Indian Decade

India’s Interest Rate Debate

The Reserve Bank of India has refused to heed politicians demands for lower interest rates.

As the Indian economy continues to slow and the prospects for a general election next year rising, the ruling United Progressive Alliance government is quietly urging the Indian central bank to lower interest rates.

The Reserve Bank of India, led by its governor, Dr. Duvvuri Subbarao, has held firm arguing that the current interest rates are needed given India's stubbornly high inflation rate. As the deputy governor of the bank said in an interview this month, "inflation risks" are currently greater than risks to economic growth. Or, in laymans terms, rates cannot be cut so long as prices remain high.

Subbarao, a long time civil servant at India’s Finance Ministry, is believed to have been chosen as the country’s central banker in 2008 because he was pegged as likely to kowtow to the politicians who appointed him. If so, he has proven the government wrong again and again not least by making it clear that the task of fighting inflation will not be subverted for short-term political gains.

Just this month, the bank's annual report took direct aim at the optimistic economic outlook presented by the Prime Minister's Economic Advisory Council. It also called for the government to reduce generous subsidies and welfare programs that it claimed had helped drive up both money supply and demand, thereby fueling inflation. Subbarao also gently pressed for deeper economic reforms and fiscal consolidation. In other words, unless the government gets its own finances in order, there can be no room for the central bank to infuse more capital into the system.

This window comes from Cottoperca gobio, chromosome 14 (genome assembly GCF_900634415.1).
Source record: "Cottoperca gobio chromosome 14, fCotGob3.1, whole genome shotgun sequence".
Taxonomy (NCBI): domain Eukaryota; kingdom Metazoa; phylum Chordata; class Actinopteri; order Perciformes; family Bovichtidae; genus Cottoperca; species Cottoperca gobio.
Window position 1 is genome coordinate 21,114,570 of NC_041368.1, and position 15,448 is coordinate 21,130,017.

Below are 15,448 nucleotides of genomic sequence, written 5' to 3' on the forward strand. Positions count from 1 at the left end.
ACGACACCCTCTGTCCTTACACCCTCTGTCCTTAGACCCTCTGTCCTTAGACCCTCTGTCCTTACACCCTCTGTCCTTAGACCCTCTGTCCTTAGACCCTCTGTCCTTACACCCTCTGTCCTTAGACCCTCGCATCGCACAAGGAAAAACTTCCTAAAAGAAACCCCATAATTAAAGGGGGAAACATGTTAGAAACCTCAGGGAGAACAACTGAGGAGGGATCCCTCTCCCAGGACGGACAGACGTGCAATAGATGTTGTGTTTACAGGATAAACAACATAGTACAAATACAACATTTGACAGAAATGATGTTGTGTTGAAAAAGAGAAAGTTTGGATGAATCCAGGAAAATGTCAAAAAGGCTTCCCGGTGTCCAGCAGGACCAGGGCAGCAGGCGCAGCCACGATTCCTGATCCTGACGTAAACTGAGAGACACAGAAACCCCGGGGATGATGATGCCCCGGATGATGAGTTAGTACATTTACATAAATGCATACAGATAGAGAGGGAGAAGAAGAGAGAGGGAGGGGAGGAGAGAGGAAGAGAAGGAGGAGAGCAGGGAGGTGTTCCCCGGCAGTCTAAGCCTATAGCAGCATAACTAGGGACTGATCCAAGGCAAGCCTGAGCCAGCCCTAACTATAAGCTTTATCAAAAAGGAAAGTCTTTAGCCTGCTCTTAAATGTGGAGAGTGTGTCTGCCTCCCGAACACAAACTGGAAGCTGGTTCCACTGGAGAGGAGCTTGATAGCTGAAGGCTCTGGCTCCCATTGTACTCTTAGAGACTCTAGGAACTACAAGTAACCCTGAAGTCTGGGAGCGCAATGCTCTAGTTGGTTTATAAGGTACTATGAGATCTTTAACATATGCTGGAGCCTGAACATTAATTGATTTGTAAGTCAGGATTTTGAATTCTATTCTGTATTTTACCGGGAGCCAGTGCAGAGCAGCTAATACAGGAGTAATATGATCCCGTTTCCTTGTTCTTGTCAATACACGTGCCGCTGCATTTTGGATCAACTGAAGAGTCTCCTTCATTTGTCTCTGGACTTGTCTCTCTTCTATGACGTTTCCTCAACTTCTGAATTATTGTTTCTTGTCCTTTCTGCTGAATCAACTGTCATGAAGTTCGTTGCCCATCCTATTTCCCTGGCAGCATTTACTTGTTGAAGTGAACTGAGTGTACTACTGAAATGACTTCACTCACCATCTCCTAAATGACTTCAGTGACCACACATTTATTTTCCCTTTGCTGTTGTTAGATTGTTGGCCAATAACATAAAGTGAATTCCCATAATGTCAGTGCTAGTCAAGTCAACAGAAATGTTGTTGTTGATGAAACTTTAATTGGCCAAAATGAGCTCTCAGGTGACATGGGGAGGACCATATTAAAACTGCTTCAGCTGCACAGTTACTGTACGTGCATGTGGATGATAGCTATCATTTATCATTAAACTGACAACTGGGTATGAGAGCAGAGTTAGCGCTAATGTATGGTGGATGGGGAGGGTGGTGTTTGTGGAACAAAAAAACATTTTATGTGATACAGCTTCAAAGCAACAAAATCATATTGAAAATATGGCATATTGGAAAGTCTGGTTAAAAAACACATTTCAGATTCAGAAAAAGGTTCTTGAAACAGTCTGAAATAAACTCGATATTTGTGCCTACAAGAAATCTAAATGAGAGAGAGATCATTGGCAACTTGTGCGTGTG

Ironically, the governor's strongest supporter may be Prime Minister Manmohan Singh. Some believe that Singh resisted Congress Party pressure to not extend Subbarao's term in office in 2011. That is possible, as Singh has been unenthusiastic about the lack of forward looking policy, the slump in investment, and pretty much everything else that the central bank has been fretting about. Unfortunately for Singh and Subbarao, both of whom are economists and civil servants, India's present political gridlock is unlikely to be broken by the combined weight of their viewpoints. Nothing but an election will do.

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Pramit Pal Chaudhuri is the Foreign Editor of the Hindustan Times and an Associate Fellow with the Asia Society, where this article first appeared. He was previously an editorial writer for the Telegraph and the Statesman of Calcutta.